Famous 1975 movie by The Who with cameo appearances by Elton John and Eric Clapton as The Preacher, leader of the Marilyn Monroe cult.
Largely forgettable movie, but with excellent soundtrack, it also includes a cameo Jeff Beck playing Freddie King’s ‘The Stumble’.
A very dark German British movie. The streets aren’t mean, they’re unforgiving. Vast warehouse walls loom over the barren pavements, and vacant lots are filled with abandoned cars. When the book that inspired this movie was written, it was attacked as pornographic. The soundtrack produced by Mark Knopfler, includes songs by Big Mama Thornton, Big Joe Turner, Johnny Otis and Helen Humes.
A 1980 American semi-biographical comedy which loosely depicts author Hunter S. Thompson’s rise to fame in the 1970s with Bill Murray in the lead role. It has a monster soundtrack but beware as later versions of film have changed the soundtrack due to licensing issues. It includes numbers by: Neil Young, The Jimi Hendrix Experience, The Temptations, Bob Dylan, Four Tops, and Creedence Clearwater Revival. One of the highlights is Bill Murray singing “Lucy in the Sky with Diamonds” and murdering it!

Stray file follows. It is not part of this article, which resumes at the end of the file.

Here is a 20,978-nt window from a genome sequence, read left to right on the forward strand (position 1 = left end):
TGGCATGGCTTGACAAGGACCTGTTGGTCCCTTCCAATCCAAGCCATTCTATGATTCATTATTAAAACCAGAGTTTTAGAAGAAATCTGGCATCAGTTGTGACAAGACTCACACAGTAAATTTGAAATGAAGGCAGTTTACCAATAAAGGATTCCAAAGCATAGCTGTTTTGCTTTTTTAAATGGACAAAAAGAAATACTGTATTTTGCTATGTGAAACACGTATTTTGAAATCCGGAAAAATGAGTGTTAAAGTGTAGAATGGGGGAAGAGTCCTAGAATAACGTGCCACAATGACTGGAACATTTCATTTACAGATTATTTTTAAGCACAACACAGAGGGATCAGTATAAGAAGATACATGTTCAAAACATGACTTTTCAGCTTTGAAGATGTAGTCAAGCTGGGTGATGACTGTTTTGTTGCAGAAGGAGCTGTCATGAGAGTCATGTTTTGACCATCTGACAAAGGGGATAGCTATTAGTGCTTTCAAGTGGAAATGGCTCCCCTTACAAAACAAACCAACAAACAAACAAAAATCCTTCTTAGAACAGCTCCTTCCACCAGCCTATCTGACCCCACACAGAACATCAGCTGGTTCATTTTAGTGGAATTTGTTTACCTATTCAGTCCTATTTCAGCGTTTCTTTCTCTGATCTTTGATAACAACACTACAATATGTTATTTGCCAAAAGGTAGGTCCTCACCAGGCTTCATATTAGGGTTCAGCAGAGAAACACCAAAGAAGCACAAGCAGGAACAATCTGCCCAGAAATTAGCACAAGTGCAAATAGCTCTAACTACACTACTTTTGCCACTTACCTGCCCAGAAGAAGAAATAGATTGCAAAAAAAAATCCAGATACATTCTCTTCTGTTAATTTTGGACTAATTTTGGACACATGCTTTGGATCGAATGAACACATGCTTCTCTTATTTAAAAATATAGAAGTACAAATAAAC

Not straight blues, but you cannot go past this if just for “The Boss” by James Brown and “Hortifuckinculturist” monologue. A terrific soundtrack.
A 1991 musical comedy-drama set in Dublin, the film tells the story a young music fanatic who convinces a group of working-class young people to form a soul band named “The Commitments”.
Soundtrack includes: Sir Mack Rice, Al Green, The Marvelettes, Ann Peebles, Otis Redding, Aretha Franklin, Wilson Pickett, and Clarence Carter.
The film explores the musical era from the early 1940s to the late 1960s, chronicling the life of the influential Chicago-based record-company executive Leonard Chess, and some the musicians who recorded for Chess Records. Little Walter, Buddy Guy with Hubert Sumlin on guitar being a highlight. It also includes Mick Jagger, Keith Richards and others.